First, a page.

By Jose Morales
Lyndhurst Mansion, one of America's finest Gothic Revival mansions, is located only miles from New York City in the quaint village of Tarrytown.
New York City – The Gilded Age, the critically acclaimed HBO television series created and written by the mastermind behind Downton Abbey, Julian Fellowes, has sparked the interest of millions regarding this fascinating era in the history of the United States, especially of New York City. The Second Industrial Revolution, dated between 1870 to 1914, was a period of rapid economic growth (and wealth disparity) thanks to scientific discoveries, industrialization, and mass production. This Gilded Age gave birth to powerful and affluent businessmen and socialites who built mansions and summer homes to rival the beauty of European palaces and served as a means for flaunting their wealth. An example of such a place is Lyndhurst Mansion, one of America’s finest Gothic Revival mansions located only miles from New York City in the quaint village of Tarrytown. The mansion has also served as a filming location for the HBO series.
Lyndhurst was designed and commissioned in 1838 by architects Alexander Jackson Davis, William S. Paulding, Jr., and his son Philip R. Paulding as a country summer villa. First known as “Knoll” for its location on a mound overlooking the Hudson River, the original home’s Gothic Revival design drew fascination from guests and residents of the region for decades to come. In 1864, the property and its lush lands were sold to New York businessman George Merritt, who rehired Jackson Davis to expand the house as a full-time resident for him and his family. Reflecting the increasing wealth of the times, the house was doubled in size with the addition of a grand dining room, more bedrooms, and a prominent and distinguishing towel. Additionally, Merritt transformed the property’s landscape from open farmland to a country estate, mirroring the beauty of the gardens of European estates, and included a 390-foot-long iron-framed glass conservatory and greenhouse. Merritt renamed the estate ‘Lyndenhurst’ after the Linden trees he had planted around the property.
Merritt died in 1873, and his wife sold the estate in 1880 to railroad magnate, financial speculator, and robber baron Jay Gould, one of the wealthiest men of the period. The millionaire (whose fortune today would be equivalent to $2.17 billion) fell in love with the property after renting it as a family summer home a few years before. Gould renamed the property “Lynhurst” and spent his time between New York City and the property until he died in 1892.
After Gould’s death, his eldest daughter, Helen, became custodian of the estate. Helen added additional buildings to the property, such as a Pool Building and Bowley Alley. She opened the grounds and buildings to the community and used the property for various charitable efforts to help impoverished children and to offer and support programs endowing women’s education.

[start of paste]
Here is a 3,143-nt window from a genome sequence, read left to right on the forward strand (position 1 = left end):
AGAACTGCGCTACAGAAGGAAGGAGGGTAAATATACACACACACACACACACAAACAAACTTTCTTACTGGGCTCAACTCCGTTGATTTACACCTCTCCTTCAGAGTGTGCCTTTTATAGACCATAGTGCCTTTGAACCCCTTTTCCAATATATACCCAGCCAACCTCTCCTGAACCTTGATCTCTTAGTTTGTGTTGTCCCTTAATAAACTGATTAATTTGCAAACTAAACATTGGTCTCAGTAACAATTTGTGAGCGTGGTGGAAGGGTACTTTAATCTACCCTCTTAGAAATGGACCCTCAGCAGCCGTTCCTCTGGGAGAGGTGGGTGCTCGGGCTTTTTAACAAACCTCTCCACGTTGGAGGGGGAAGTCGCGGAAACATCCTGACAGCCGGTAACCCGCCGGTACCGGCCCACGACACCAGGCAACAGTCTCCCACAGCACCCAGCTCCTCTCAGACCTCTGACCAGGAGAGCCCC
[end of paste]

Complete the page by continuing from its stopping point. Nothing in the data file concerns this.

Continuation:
Helen died in 1938, and her younger sister, Anna, returned from Europe to take ownership of the state. While she kept Lyndhurst as a country home, she also opened it for charitable endeavors. Anna offered the property for the care of WWII soldiers and sailors and auctioned the Lyndhurst Greenhouse’s contents to aid the efforts of the American Red Cross. After Helen’s passing in 1961 in France, Lyndhurst was endowed to the National Trust for Historic Preservation.
Besides its architectural significance, Lyndhurst is home to various collections of art which you can enjoy through one of its multiple tour options, including the Classic Mansion Tour. One of its most important art collections is inside the Grand Gallery on the property’s second floor. This majestic room, boasting a high carved-wood ceiling and an opulent stained glass window, is further beautified by Jay Gould’s collection of exquisite paintings by mostly French and Dutch artists spanning the 16th through the 19th centuries. A majority of the paintings are still in their original elaborate period frames.
Additional to permanent exhibits, Lyndhurst hosts various special exhibitions and events throughout the year. Recent ones include the Women’s Work Exhibition, which explored historic female domestic craft traditions through the work of contemporary artists; the 146th Westminster Kennel Club Dog Show; the Holiday Classic Mansion Tour celebrating the Christmas season; and the upcoming Flower Show: Celebrate Spring, which displays floral works of art throughout the mansion for a one-of-a-kind guest experience.
Lyndhurst’s luxuriant gardens remain a must-visit destination of their own. The 67 acres of grounds offer the perfect opportunity to explore various historic outbuildings, specialty gardens, restored Civil War-era pathways, and other trails. You will also find multiple viewing platforms providing a quiet place to admire and relish the mesmerizing beauty of the Hudson River. You can also visit the grounds to enjoy one of the many events held by Lyndhurst Mansion throughout the year, such as the Sunset Jazz Concerts.
If you are a Gilded Age history enthusiast, Lyndhurst Mansion is a must-visit destination. It offers a small glimpse of a bygone tumultuous and controversial era in American history, a period that saw the construction of various buildings of architectural significance. But even if you are not a history buff, Lyndhurst Mansion is a place not to be missed, and your visit will help support the continued restoration work of this historic site and various charitable and art events. – GM
MORE OF LYNDHURST MANSION
Images © BlueAngel Photography for Guild Magazine.
GUILD MAGAZINE - THE TRAVEL ISSUE